George either has nothing to say, or everything to say.  His thick bleach, or bleached (I have yet to figure it out), blond hair always immaculately gelled up and to the left, his eyebrows impeccable, his Brazilian tan, constant. Today, George had a fair amount to say, and most of it in the form of a chiding lecture.  

Earlier, I found myself somewhat despondent, unable to lock into my usual laser focus and golden retriever chipperness. Naturally, I decided a pastry would help, and thus headed to the local bakery where George works. He immediately noticed I was out of it and jokingly asked if I had made my bed, sky blue eyes devilishly sparkling over his medical blue mask.  

I bit into the gluten packed, sugar filled, mood enhancing delicacy, chantilly cream shooting out the side, and I realized that, in fact, I had not.  A die-hard bed maker, I could not believe it, giving George all the fodder in the world to launch into the same speech I had given to him two years ago whilst trying to offer accessible tools to enhance his mental health.

“Anxiety is concern about the future, stress is concern about the present, and monotony acts as a slow-drip towards depression. Sometimes the only thing to keep you sane and on point is to make your bed.”

As I delved into the second pastry, because, why not, George, now fifty-two, paused his taunting to let me know that he has made his bed every day since our initial boudoir banter.  In fact, he attributes his newfound optimism, mental clarity, and day to day productivity all to the two minutes he spends every morning on this banal, yet vital, duty.  Even now.

The ongoing 2020-ness of it all has many of us lost between blasé and emotional, harrumphed and enraged.

And, quite frankly, of course we are, living in this land of ‘unknown unknowns,’ as Richard Shinder called it. It is no longer that we do not know what is going to happen, but rather that we no longer can comprehend or even possibly imagine what may, may happen.  This, intertwined with the tedium and repetition that characterize our new insular daily lives, leaves many of us dangling, much like I wrote about in my first book.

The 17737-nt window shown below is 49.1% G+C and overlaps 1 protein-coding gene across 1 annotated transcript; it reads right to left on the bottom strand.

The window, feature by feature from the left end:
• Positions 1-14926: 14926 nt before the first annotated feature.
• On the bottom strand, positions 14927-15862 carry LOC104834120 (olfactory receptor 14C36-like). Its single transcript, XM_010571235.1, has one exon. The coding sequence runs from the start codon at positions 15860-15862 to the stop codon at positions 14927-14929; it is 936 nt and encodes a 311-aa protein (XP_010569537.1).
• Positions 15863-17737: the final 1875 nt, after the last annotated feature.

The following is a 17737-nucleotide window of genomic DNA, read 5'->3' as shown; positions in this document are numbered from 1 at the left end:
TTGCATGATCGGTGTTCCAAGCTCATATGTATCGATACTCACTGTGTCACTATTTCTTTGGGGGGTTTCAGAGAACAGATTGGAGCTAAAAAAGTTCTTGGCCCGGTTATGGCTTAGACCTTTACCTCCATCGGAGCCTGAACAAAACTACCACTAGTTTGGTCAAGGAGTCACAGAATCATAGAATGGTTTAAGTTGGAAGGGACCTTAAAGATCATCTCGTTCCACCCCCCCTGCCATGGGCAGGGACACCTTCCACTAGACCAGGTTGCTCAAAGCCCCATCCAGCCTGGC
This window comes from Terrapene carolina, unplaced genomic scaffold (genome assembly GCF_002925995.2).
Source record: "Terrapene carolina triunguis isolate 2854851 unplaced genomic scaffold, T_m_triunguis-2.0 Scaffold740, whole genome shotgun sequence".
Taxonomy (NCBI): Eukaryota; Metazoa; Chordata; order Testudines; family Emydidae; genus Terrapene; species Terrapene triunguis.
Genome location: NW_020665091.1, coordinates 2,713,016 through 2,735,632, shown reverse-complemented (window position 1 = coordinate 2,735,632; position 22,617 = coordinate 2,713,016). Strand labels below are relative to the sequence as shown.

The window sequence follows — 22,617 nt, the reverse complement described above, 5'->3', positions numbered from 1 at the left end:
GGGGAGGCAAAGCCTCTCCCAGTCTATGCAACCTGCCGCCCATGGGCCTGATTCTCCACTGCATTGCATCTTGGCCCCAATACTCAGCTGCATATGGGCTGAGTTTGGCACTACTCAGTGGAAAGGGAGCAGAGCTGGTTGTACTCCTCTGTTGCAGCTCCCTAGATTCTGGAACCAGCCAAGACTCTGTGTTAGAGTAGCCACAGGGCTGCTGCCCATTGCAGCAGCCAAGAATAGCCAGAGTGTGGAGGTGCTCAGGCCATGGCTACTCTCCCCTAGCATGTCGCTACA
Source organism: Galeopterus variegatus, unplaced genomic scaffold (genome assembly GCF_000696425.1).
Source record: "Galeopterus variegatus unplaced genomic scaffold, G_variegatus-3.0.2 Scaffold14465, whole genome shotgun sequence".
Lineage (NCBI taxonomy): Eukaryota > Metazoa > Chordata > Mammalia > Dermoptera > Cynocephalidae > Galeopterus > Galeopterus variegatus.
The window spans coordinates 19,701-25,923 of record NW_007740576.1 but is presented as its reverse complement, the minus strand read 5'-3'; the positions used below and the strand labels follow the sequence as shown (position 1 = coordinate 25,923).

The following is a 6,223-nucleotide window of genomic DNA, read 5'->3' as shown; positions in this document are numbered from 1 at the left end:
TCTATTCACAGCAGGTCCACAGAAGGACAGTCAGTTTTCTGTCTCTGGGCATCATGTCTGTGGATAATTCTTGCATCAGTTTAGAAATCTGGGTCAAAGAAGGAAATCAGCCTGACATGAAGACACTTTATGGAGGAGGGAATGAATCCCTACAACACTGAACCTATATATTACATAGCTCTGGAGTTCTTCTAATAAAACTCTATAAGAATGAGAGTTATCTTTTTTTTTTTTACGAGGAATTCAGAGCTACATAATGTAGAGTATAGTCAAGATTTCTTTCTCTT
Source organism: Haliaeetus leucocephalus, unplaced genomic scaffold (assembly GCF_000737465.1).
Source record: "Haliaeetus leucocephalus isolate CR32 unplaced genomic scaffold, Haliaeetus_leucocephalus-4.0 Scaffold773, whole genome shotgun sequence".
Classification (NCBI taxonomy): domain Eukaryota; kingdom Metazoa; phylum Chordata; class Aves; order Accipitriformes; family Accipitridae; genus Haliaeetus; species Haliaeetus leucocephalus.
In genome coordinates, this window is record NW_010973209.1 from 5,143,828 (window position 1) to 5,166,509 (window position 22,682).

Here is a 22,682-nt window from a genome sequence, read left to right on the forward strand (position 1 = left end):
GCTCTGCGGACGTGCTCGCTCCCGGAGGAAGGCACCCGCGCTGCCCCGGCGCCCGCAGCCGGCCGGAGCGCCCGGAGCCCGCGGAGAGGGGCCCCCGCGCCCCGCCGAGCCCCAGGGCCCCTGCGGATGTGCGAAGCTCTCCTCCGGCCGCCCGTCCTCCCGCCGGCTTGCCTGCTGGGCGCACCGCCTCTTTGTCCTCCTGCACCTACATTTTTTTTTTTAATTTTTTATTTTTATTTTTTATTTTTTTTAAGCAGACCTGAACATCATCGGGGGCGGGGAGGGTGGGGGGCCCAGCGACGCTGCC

In a brute juxtaposition to everything happening out there, making the bed is the thing you can control in here.  Perhaps one of the few tangible acts that exists in the exact same way, every day, without talking back, zooming out, evolving, or mutating, making the bed is an anchor in the sea of uncertainty and seemingly never-ending explosive drudgery.  It is always just a mattress, some sheets, and fluffy pillows waiting to be neatly assembled; a true constant in the omnipresent realm of unsteady variables.  

There is something reassuring about coming back to a made bed at the end of the day, a bit of order in a chaotic, ever changing while barely morphing, routine. A mainstay that cannot let you down, a small semblance towards a returned normalcy.  It serves as a  physical reminder that there is always a beginning and an end, no matter how it appears.

After all, if you are reading this, it probably means you, like me and George, are one of the lucky ones who have a bed to sleep and wake up in every day.  If for no other reason, we should take pride in making the bed, and doing it well, even if no one is watching.